On Sept. 21, 2011, the state of Georgia ended Troy Anthony Davis’ life with a lethal injection. Davis was executed for the murder of a police officer, a crime he always maintained he did not commit.
In the months before his execution, people around the country urged Georgia to reconsider in light of the serious doubts about his guilt, including the fact that seven out of nine witnesses recanted their testimony against him. Despite calls to stay his execution from politicians on both sides of the aisle, the NAACP, the Innocence Project, and Amnesty International, the State moved ahead with Davis’ execution.
On the morning of his scheduled execution, Davis asked Wende Gozan-Brown of Amnesty International to share a message with the world.
“The struggle for justice doesn’t end with me. This struggle is for all the Troy Davis’s who came before me and all the ones who will come after me,” he said.
Unfortunately, there have been several Troy Davis’s in the nine years since his execution, and the struggle for justice is far from over. Since 2011, dozens of men sentenced to death have been exonerated — most of them Black men wrongfully accused of murder — according to data from the National Registry of Exonerations. In fact, innocent Black people are seven times more likely to be wrongfully convicted of murder than innocent white people, the National Registry of Exonerations reported.
These wrongful convictions are just the ones that have been discovered. But it’s likely that many more people with claims of innocence are currently on death row, like Pervis Payne, a Black man living with an intellectual disability, who has been on death row in Tennessee for 33 years for the murder of a white woman, a crime he’s consistently said he did not commit.
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Even though 21 states have now abolished the death penalty, those which continue to use capital punishment do so in ways that are inextricably linked to and exemplify the United States’ deeply rooted history of racism. A new report from the Death Penalty Information Center (DPIC) shows that the states with the highest incidences of lynchings of Black people between 1883 and 1940, are largely the same states that have executed the most Black people over the last 50 years.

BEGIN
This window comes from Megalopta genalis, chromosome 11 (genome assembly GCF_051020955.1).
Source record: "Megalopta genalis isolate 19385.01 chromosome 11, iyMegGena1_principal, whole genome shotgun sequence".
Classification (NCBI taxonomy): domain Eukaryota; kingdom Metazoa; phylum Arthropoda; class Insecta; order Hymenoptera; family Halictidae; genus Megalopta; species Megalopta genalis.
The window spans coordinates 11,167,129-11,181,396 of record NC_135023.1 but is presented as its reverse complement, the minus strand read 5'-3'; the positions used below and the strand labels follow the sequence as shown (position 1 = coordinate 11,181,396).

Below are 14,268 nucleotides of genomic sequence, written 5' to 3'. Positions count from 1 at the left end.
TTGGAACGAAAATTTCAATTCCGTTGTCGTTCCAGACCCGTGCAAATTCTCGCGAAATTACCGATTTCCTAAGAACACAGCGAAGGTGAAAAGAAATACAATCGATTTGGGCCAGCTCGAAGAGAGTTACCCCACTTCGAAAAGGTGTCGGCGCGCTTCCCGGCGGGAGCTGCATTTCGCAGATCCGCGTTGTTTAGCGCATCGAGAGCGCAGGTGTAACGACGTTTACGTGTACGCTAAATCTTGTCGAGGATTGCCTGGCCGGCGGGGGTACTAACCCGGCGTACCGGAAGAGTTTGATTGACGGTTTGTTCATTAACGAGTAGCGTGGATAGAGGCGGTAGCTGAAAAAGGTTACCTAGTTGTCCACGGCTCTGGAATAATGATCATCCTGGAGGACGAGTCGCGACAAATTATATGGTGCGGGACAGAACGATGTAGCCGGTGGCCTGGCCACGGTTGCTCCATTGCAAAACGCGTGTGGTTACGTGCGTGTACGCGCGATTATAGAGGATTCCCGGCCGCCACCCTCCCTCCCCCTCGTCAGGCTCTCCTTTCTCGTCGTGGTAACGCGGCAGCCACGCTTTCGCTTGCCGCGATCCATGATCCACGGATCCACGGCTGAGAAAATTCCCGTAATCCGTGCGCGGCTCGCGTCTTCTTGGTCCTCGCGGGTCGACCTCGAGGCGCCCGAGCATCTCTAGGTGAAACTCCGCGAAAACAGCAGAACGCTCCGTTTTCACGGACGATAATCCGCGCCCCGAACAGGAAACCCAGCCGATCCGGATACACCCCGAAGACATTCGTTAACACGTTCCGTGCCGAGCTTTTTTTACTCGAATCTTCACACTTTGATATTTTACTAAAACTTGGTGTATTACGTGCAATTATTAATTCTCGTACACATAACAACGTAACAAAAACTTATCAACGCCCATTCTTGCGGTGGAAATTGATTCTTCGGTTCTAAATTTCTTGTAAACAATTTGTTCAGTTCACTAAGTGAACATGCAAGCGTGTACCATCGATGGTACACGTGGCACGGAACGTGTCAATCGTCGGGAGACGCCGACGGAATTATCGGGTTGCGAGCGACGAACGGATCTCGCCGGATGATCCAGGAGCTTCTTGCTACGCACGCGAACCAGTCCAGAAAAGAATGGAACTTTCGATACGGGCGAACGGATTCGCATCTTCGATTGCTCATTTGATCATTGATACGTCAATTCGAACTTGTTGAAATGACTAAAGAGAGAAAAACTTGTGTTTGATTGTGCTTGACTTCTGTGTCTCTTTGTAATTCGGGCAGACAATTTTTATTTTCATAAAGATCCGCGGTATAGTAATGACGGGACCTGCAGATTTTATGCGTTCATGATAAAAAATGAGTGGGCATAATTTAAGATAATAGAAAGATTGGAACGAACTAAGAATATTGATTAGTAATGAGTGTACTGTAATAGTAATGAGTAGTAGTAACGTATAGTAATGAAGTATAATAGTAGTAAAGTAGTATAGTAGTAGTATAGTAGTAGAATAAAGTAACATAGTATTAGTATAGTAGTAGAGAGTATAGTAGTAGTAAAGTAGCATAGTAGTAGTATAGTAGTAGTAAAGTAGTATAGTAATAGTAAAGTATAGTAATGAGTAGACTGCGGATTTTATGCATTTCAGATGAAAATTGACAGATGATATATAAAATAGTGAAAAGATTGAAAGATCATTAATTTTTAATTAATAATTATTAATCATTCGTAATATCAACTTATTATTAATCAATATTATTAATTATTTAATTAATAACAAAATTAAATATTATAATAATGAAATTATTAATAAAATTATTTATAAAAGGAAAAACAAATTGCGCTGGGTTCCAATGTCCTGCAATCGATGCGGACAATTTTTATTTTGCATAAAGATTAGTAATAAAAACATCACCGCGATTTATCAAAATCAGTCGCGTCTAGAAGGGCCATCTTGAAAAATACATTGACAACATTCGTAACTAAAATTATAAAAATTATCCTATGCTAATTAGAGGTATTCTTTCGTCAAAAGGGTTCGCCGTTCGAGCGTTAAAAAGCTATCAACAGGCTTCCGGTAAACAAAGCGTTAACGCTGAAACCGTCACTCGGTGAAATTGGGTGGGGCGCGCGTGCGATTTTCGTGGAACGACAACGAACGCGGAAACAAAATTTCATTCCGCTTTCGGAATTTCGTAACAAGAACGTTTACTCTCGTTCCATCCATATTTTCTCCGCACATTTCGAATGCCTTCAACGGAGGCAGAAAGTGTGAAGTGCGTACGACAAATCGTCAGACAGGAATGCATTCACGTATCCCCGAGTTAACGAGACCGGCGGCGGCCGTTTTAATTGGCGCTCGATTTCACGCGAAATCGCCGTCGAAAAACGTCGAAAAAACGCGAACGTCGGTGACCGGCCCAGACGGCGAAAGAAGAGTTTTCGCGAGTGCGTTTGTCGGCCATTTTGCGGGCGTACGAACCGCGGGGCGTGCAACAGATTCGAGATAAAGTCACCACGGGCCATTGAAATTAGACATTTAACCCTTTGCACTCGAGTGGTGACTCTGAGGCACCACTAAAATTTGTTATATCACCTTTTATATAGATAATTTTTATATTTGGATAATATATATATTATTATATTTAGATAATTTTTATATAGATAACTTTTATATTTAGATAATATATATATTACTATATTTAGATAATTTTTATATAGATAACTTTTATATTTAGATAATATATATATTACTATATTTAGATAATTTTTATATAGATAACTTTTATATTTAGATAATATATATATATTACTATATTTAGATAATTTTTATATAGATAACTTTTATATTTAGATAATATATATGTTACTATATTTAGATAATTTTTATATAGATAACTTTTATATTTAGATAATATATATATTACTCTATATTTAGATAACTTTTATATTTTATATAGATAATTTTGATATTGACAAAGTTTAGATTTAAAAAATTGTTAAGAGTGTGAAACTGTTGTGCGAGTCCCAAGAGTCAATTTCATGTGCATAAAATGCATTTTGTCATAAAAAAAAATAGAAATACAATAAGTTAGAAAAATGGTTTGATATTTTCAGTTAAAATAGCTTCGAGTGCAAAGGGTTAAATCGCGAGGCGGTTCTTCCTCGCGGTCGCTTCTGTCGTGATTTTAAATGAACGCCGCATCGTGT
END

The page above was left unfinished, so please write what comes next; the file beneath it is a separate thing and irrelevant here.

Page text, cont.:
Last year, 52% of people on death row were Black, though they comprise just 13% of the overall US population. This has little to do with the nature of the crimes Black people are accused of committing, and more to do with the racially biased way that the death penalty is applied.
Since 1977, when the executions resumed, just 21 white people accused of killing Black people have been executed, while 295 Black people accused of killing white people have been executed, even though white people make up only half of all murder victims, according to the Death Penalty Information Center.
“Racial disparities are present at every stage of a capital case and get magnified as a case moves through the legal process,” said Robert Dunham, executive director of the Death Penalty Information Center, in a statement on the organization’s website. “If you don’t understand the history — that the modern death penalty is the direct descendant of slavery, lynching, and Jim Crow-segregation — you won’t understand why.”
Whether or not the death penalty is used is also frequently influenced by the race of the victim. A 2019 study found that people convicted of killing white people are executed at 17 times the rate of those convicted of killing Black people.
According to the report, both implicit bias and overt racism influence the use of the death penalty in the US with judges, jurors, experts, defense attorneys, and prosecutors, at times, exhibiting explicitly racially biased behavior. Such bias was seen in Payne’s trial, during which the prosecutor repeatedly referred to the “white skin” of the victim, a white woman named Charisse Christopher, while using racist stereotypes to portray Payne, a Black man, as a hypersexual and violent drug user, even though no evidence supported this characterization.
Payne is scheduled to be executed on Dec. 3. The Innocence Project, the Federal Public Defender for the Middle District of Tennessee, and the law firm Milbank LLP are fighting hard to save his life. Recently, the Shelby County Criminal Court ordered DNA testing of evidence in Payne’s case. This evidence has never been tested for DNA before, and the results could confirm what Payne has said for over three decades — that he did not commit this crime.
There is still time to save Payne’s life, though his life should never have been put on the line because his intellectual disability makes it unconstitutional to execute him. And while the state of Tennessee has never disputed Payne’s disability diagnosis, it provides no mechanism through which to demonstrate his diagnosis to the court. Last week, his legal team filed a complaint with the court, asking the State to stay his execution until he is able to show this diagnosis.
Payne’s family, legal team, and supporters are continuing to call for justice in his case, as Davis’ family continues to push for the truth and to end the death penalty, which has resulted in the death of innocent people.
In his final moments, Davis asked God to have mercy on his executioners and beseeched his family to “continue to fight this fight.” Nine years later, the continued fight for justice is needed now more than ever.